Under Geely, Lotus Could Be A New Player In The Crossover Game

It appears that to make a grand entrance in the automotive world of the 21st century you must unveil an entire line of crossovers. For the British car maker most renown for their small and light sports cars, crossovers are the key to their future success. Geely, who not only saved, but revitalized Volvo to being a serious competitor for German auto manufacturers in the crossover segment, now has ambitions to do the same for Lotus.

What’s really interesting about this development is not the fact that Geely has plans for two crossovers and a full sized SUV by 2022 for Lotus, but that these vehicles will be built on the same platforms that are used for the Volvo XC60 and XC90, and possibly the XC40 depending on the size of their new crossovers. Automotive brands have shared platforms for a while, but I’d venture to say this is unprecedented for the simple reason that Lotus and Volvo are two completely different companies and that the ownership group isn’t Ford, GM, and Volkswagen. Geely is changing the game right before our eyes, and these new crossovers may not just share the same body.

There’s very little information out there pertaining to what Lotus’ crossovers will look like or what we can expect for performance, but there has been some speculation that the same engines that are put into Volvo’s might be under the hood of Lotus vehicles early next decade. For instance, the XC60 and XC90 come with three engine options, with the T8 eAWD Plug-in Hybrid engine getting an eyebrow raising 400 hp and 472 lb ft of torque.

Before we get too far ahead of ourselves with performance, Lotus has expressed that their DNA will be incorporated into the next generation of vehicles for the British manufacturer. This would suggest that these crossovers may be light and easily maneuverable, which is certainly not an attribute Volvo shares with Lotus. This would then raise the question on whether we’ll see a T8 put into a Lotus crossover or we should expect the XC40’s T4 and T5 engines that from a historical point of view, would make more sense for a brand that has sold lightweight and low horsepower sports cars, unless the Evora 400 is the bench mark moving forward.

Outside of platform sharing, this is all purely based on speculation and we have two or three years before we’ll find out the specifications of these new models. Many will probably roll their eyes at the idea of having yet another crossover on the road, but if Lotus is being completely honest with us about maintaining their DNA, these new vehicles might have some personality in a segment filled with soulless daily drivers.

The Poor Man’s Exotic: Lotus Evora

Lotus Evoras
DryHeatPanzer via Foter.com / CC BY-NC-SA

Exotics are often very rare, high performance sports cars that grab the attention of fellow drivers and pedestrians. These cars often grab a lot of attention, with many people either taking photos or approaching the owners if they’re nearby, asking them how much the car cost and complementing them on their choice of a supercar. But there are often many sports cars that are below $100,000 that usually fly under the radar, some of which have a presence of being a six figure exotic, and to the average person on the street, the Lotus Evora is one of those cars.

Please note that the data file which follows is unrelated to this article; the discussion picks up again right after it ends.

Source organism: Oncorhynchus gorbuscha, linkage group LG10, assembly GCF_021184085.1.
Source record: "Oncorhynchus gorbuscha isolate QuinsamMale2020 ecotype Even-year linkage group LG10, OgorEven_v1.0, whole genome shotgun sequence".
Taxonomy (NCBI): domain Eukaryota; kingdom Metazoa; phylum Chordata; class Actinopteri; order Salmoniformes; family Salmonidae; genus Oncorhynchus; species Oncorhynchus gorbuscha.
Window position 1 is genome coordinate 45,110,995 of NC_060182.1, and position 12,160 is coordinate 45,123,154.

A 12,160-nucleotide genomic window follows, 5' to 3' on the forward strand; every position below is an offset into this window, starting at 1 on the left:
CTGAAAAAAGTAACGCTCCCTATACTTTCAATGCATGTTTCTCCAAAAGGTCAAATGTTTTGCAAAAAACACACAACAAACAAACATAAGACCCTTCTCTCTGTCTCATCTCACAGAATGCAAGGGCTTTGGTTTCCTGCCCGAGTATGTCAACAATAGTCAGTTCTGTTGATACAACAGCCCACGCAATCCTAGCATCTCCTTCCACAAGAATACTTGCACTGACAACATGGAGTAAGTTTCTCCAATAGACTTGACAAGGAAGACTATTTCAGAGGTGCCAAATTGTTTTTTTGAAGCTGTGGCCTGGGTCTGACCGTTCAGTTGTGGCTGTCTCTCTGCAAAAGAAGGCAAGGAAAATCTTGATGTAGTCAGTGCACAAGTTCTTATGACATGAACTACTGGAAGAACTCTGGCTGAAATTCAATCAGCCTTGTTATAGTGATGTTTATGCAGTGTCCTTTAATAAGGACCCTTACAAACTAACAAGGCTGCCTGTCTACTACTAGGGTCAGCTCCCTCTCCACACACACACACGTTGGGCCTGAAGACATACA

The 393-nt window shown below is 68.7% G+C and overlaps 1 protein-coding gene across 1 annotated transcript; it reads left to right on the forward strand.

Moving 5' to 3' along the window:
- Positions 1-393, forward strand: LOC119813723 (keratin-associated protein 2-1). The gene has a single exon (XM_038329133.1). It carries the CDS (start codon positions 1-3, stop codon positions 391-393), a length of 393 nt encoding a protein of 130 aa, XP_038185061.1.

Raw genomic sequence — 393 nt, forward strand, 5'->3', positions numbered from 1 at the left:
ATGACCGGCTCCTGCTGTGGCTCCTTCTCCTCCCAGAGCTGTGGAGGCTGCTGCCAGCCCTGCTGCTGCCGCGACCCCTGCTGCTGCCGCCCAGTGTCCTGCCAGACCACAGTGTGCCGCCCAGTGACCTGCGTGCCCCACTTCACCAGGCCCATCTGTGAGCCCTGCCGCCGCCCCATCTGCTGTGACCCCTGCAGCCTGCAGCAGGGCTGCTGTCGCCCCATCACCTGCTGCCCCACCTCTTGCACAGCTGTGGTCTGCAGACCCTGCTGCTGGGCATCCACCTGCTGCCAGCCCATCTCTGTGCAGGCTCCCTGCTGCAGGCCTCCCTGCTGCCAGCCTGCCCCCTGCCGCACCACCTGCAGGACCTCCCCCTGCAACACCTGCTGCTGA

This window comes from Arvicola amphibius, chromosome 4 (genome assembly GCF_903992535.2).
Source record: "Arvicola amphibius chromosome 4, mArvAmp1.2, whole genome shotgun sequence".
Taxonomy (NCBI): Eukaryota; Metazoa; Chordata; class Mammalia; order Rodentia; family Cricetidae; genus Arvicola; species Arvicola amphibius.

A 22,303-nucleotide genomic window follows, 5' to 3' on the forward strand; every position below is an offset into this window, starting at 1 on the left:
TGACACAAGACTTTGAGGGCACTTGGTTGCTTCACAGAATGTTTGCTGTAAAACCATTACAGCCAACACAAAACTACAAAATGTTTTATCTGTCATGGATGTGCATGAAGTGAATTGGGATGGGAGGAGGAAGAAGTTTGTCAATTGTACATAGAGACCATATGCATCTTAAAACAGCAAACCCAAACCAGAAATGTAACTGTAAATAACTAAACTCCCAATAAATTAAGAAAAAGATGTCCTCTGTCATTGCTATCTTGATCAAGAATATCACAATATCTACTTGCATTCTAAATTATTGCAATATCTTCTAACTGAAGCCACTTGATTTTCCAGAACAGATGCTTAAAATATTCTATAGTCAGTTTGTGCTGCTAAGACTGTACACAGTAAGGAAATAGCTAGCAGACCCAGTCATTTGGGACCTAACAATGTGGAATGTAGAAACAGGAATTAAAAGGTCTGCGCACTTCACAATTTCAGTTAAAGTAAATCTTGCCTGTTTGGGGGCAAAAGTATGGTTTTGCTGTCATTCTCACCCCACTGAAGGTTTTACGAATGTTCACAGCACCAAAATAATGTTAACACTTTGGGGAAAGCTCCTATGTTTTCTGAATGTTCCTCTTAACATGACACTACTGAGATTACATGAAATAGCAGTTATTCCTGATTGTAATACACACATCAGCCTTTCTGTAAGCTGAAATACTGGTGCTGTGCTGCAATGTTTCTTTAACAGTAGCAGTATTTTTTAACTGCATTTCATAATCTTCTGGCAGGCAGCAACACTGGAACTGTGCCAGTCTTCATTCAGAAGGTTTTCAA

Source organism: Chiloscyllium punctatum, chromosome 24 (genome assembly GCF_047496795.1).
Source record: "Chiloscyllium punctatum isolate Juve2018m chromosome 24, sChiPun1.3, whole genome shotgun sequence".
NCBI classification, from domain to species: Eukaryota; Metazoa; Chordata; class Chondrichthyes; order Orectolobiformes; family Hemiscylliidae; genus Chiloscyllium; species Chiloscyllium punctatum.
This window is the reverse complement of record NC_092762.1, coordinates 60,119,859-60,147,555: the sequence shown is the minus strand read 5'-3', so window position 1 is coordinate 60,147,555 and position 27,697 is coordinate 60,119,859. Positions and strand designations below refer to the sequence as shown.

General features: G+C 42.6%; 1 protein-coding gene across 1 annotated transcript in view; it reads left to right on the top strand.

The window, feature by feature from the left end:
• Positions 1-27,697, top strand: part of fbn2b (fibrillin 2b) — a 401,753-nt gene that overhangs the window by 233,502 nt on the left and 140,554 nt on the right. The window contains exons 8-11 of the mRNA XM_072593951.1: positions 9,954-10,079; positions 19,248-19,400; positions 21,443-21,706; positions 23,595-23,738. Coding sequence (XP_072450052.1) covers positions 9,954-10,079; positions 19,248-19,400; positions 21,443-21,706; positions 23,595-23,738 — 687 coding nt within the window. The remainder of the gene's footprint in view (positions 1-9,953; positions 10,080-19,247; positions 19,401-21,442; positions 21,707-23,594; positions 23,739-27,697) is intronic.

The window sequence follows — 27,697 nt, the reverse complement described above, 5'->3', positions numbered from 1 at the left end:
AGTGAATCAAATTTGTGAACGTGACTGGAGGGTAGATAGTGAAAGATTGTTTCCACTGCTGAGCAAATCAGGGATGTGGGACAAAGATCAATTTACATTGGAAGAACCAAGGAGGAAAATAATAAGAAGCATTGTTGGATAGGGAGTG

A car manufacturer that in my opinion is extremely underrated, Lotus is often forgotten and left in the shadows behind Jaguar and Aston Martin. The small car brand is a diamond in the rough, and because of that, the Evora comes in at a great price, offering performance and an appearance of being exotic. Currently, Lotus hasn’t brought any new models to the United States, but plan to return near 2020. In the meantime, there are 2010-2014 models on the market that have either never been driven, or well taken car of by previous owners.

Starting with price, you can find a 2013 Evora for $54,500 and almost brand new 2014 models for just under $80,000. With those prices, that’s right in line with the Alfa Romeo 4C, Porsche Boxster and Cayman. In terms of rarity, the Evora is more like the 4C, and because of its scarcity, you’re going to turn heads when driving through the center of town. However, your car’s fans will not be seeing much of you at the gas station. Unlike exotics, the Evora receives a combined 30 mpg. To put that into perspective, you’re getting better gas mileage than a Volvo. So your car may be less safe, but it’s more fun to drive and less stress on your wallet.

Performance-wise, the Evora comes standard with 276 horsepower, powered by a Toyota 3.5 liter V-6. Most of the remaining Evoras on the market come with 345 horsepower, and are usually the S 2+2 trim. 0-60 times are around 4.4 seconds, which is similar to the Alfa Romeo 4C’s 4.1. The main reason why the Lotus is slower than others in its class is because it’s heavier, but that certainly doesn’t limit the Evora’s overall performance.

The Evora is one of the more under-appreciated cars on the market. However, on the road that’s a completely different story. While you’ll have to look around for a dealership that has one, and may have to travel 200+ miles, it’s well worth the trip. These cars will not break the bank, and ask any owner, the Evora was definitely worth the price.